What Makes a Good Offer?
You found a home you’d like to buy. Now how do you put together an offer the owners will accept?
Start with a number.
Obviously, the amount you initially write into the contract has much to do with whether the seller looks favorably on your offer. How do you come up with that figure? There are several factors to consider.
You will want to determine how the home compares to similar properties in the area. The most reliable way to make this evaluation is to look at homes that sold recently in the same neighborhood. Market conditions and property values can change rapidly, and what a home across town fetched has little to do with what this property is worth.
You would expect to pay less for a home that’s smaller than the neighborhood average, but there may be other variables to take into account. A smaller property with desirable upgrades can be worth more than a larger house that needs serious updating.
What type of market you’re in also plays a part. If you’ve lost out on three bidding wars because of an insane seller’s market, you will be more likely to make an offer at or above the asking price. A buyer’s market gives you a little more leeway. Keep in mind, though, that it only takes one other offer to knock you out of contention.
The amount is just the starting point
Hitting the seller’s “magic number”—the amount at which he is willing to sell—does not guarantee he will accept your offer. Several other aspects of your offer can improve or sink your chances.
For starters, the homeowner will look at the amount of earnest money in the proposed contract. A higher number shows your seriousness about this purchase and may place your offer above other similar offers.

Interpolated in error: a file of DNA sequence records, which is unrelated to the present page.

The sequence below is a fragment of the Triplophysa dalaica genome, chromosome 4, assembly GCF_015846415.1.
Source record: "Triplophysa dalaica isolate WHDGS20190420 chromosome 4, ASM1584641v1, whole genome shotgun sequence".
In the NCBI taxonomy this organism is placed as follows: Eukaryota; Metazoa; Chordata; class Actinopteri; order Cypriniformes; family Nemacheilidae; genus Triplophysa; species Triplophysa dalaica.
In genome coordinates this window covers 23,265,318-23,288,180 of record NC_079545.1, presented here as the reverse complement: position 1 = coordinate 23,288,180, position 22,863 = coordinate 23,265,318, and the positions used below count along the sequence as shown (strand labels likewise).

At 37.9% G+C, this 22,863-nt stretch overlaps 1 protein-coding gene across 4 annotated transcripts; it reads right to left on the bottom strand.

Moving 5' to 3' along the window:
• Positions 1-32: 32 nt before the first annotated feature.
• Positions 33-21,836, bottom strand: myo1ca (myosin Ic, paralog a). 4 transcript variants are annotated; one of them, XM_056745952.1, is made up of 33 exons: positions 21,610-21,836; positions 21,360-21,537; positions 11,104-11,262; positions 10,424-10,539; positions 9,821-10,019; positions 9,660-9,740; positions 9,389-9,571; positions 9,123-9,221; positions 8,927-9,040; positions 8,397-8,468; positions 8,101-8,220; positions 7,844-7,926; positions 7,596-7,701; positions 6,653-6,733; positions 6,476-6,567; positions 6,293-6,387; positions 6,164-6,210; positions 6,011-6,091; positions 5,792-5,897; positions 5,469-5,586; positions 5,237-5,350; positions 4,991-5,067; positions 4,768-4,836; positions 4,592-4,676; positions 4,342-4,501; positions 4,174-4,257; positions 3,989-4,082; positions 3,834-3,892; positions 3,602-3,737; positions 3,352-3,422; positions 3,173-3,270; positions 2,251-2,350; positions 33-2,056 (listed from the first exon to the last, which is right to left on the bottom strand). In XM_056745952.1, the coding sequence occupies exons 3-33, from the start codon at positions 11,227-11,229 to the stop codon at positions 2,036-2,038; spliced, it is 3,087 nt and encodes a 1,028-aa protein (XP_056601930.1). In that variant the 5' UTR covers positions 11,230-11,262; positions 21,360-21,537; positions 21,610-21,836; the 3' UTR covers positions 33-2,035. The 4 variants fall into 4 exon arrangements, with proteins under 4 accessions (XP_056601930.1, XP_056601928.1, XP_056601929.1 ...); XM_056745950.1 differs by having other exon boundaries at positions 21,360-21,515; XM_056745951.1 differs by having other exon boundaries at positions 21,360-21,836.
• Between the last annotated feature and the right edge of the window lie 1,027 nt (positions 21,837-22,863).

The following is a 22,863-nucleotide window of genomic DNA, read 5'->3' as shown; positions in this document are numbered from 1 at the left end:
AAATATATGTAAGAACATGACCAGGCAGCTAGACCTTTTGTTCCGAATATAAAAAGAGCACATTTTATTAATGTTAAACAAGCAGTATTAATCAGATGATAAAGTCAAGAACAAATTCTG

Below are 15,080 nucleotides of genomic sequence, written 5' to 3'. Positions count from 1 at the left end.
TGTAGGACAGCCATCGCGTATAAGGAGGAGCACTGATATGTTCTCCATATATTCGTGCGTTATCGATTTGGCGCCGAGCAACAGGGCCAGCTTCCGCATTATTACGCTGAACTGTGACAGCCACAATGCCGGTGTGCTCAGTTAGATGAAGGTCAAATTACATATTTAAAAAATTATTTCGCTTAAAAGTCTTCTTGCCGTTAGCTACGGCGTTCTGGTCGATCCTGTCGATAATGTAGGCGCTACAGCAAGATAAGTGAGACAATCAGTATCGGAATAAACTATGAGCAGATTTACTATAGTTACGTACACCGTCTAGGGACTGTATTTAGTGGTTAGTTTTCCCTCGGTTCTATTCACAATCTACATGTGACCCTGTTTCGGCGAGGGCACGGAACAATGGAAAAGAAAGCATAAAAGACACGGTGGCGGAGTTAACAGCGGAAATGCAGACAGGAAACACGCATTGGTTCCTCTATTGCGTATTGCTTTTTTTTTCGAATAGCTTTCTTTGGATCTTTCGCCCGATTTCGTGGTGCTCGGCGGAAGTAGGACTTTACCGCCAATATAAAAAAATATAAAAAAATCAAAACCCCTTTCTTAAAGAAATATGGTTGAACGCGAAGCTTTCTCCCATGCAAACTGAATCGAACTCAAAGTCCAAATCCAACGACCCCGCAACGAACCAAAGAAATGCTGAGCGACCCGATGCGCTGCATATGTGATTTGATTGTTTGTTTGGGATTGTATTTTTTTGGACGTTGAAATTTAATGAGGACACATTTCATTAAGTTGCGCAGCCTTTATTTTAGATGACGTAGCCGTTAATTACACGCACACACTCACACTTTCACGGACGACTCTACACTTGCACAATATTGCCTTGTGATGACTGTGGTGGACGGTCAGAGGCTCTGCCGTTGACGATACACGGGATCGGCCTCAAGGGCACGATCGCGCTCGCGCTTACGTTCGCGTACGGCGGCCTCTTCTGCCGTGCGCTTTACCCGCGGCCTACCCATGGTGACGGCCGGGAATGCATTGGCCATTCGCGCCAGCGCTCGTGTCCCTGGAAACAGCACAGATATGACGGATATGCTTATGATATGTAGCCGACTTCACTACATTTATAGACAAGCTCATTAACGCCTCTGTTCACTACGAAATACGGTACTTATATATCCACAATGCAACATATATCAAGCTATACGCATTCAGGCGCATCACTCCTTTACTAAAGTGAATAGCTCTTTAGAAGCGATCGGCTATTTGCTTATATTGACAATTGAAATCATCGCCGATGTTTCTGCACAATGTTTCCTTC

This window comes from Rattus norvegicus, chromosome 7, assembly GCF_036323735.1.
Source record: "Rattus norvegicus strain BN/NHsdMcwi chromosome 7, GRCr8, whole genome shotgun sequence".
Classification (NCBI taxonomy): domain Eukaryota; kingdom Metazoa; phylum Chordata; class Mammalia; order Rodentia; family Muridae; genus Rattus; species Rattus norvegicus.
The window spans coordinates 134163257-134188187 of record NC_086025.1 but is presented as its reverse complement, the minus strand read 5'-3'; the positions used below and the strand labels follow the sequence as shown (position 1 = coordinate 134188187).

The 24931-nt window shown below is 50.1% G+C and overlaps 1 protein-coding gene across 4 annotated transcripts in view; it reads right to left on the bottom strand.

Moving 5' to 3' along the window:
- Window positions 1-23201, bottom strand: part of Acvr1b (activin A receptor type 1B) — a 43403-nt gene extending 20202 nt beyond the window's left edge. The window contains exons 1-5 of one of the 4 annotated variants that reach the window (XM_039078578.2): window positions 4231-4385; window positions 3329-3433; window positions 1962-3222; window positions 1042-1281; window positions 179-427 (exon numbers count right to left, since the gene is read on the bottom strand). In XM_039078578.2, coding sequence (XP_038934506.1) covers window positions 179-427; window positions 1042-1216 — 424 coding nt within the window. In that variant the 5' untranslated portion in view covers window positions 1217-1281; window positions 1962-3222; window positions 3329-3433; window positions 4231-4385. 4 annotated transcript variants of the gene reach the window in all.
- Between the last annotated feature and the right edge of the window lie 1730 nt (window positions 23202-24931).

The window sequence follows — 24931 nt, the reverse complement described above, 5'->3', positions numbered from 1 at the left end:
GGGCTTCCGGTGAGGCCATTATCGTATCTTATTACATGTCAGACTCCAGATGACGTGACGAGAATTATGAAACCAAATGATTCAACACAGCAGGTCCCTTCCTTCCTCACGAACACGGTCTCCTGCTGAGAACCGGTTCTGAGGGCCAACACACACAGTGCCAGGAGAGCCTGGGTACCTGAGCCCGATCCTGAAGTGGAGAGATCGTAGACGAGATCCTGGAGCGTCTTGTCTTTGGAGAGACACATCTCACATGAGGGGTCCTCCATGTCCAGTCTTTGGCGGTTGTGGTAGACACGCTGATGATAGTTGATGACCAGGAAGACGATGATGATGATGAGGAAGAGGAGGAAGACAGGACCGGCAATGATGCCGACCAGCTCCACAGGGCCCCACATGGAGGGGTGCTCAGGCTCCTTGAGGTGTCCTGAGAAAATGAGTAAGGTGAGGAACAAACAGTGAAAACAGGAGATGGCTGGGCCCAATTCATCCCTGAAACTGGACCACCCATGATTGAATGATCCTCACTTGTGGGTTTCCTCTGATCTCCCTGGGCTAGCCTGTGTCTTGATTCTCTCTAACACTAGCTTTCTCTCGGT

Some sellers may have a strong preference for when they close on the sale. If you can meet their timeline, your offer gains strength.
When you can help it, stay away from contingencies. When you can’t help it, make those contingencies as moderate as you can. Why? Put yourself in the seller’s shoes. Even a slightly lower offer may be more attractive than a higher offer that’s contingent on the buyer first selling his own home.
The more you ask for from the seller, the weaker your offer. That’s not to say that you shouldn’t make a purchase contingent on selling your home first, or that you shouldn’t ask for the patio furniture to convey if that’s important to you. Just know that each request may take a bit of luster off your offer.
Give yourself options
There’s a provision in the standard residential contract where you can pay an amount for an option period. This period gives you the ability to conduct inspections and otherwise evaluate whether you want to proceed with the transaction. If you choose, you can terminate the contract for any reason during the option period. The amount of the fee and the length of the option period are negotiable.
While you don’t want to propose an option period that’s so long the seller will reject your offer, be sure to give yourself enough time to schedule inspections and weigh your decision before proceeding.
Many things combine to make an attractive offer. Your Texas Realtor can help you determine how to put together an offer that gives you the best chance of getting the home you want at terms that are favorable to you.
Source: Texas Association of REALTORS®
Reprinted with permission.